OrgReg: the ID of Public Research
How many and which European Research Organizations are involved in Research and Innovation? How are distributed and interlinked each other? OrgReg, the first Register of Public-Sector Organizations, is a set towards answering to this question, which is increasingly important given the role attributed to research organizations by new managerial paradigms in science and higher education policies.
“OrgReg is a facility developed within RISIS to provide a reference list of research organizations and higher education institutions belonging to public sector above a minimal threshold of research output”, says Benedetto Lepori, professor of Science Communication at USI (Università della Svizzera italiana), RISIS partner and one of OrgReg creator.
“While European registers have a long tradition in the private sector, for instance Eurostat, used as statistical and research instrument, no similar tradition in the public sector is observed. Only recently, registers started to emerge with the European Tertiary Education Register, ETER for what concerns Higher Education Institutions (HEIs)”.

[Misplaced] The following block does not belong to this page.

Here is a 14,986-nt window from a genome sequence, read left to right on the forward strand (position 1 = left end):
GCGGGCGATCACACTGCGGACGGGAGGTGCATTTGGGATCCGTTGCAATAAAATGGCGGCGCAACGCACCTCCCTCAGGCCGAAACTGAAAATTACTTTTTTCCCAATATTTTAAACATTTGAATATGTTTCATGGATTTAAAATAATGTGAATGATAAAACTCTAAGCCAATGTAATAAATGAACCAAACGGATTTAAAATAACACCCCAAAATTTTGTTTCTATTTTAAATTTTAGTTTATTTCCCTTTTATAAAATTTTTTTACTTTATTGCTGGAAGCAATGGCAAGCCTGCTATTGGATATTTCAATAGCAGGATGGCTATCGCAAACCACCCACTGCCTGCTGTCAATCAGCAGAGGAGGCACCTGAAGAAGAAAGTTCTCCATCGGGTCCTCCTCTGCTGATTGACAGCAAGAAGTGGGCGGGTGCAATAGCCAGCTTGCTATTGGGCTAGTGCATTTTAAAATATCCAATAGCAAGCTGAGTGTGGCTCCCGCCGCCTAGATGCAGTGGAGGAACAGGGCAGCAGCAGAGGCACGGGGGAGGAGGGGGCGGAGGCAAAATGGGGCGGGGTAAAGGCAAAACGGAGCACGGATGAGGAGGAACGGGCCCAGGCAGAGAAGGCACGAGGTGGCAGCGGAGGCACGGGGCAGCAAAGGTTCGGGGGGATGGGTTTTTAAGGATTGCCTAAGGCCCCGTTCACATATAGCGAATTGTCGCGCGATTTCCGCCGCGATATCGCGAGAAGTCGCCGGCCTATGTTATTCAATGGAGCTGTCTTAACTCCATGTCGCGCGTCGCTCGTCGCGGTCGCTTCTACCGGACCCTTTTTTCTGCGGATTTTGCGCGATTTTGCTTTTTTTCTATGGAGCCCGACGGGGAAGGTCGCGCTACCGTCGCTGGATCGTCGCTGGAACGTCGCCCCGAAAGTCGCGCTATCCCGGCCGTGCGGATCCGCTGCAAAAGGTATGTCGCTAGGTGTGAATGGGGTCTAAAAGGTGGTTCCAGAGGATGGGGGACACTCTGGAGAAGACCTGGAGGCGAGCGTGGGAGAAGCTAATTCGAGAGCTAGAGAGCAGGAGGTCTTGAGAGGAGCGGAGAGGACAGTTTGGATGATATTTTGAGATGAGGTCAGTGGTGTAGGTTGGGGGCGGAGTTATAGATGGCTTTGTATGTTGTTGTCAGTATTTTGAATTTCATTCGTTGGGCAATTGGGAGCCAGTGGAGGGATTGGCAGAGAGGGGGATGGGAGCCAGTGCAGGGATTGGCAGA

Built on ETER, OrgReg has extended the coverage to all non-market oriented organizations with a sizeable research output, including specifically Public Research Organizations (PROs) and Research Hospitals (RH), as well as Private Non-Profit research Organizations (PNP) and, in the next release, Research Funding Organizations.
With 5,505 entities and 39 countries covered, OrgReg provides a perfect identity document of Public Research: every entity is associated with an identifier stable over time and complemented with demographic information, including foundation, closure year and tracking demographic events. Legal and English name are included, as a set of characteristic of entities: website, country of establishment, entity type and level (group, organizations, and component). Finally, we can find geographical locations of each entity, including postcode, city name, and geographical coordinates.
The facility is not meant to be isolated, but a tool to interconnect some key data sources in RISIS. “Currently, OrgReg identifiers are available in the Web of Science database at CWTS, in the EUPRO database at AIT and in the PATSTAT database at IFRIS – as well as in the RISIS-ETER database”, Lepori says. “This allows researchers to easily merge data at the organizational level from different sources at the organizational level. As a further step, OrgReg will be transformed into a true research database providing information on research output of all public research organizations in Europe”.
OrgReg is a public resource that can be accessed and downloaded on line upon pre-registration from orgreg.joanneum.at.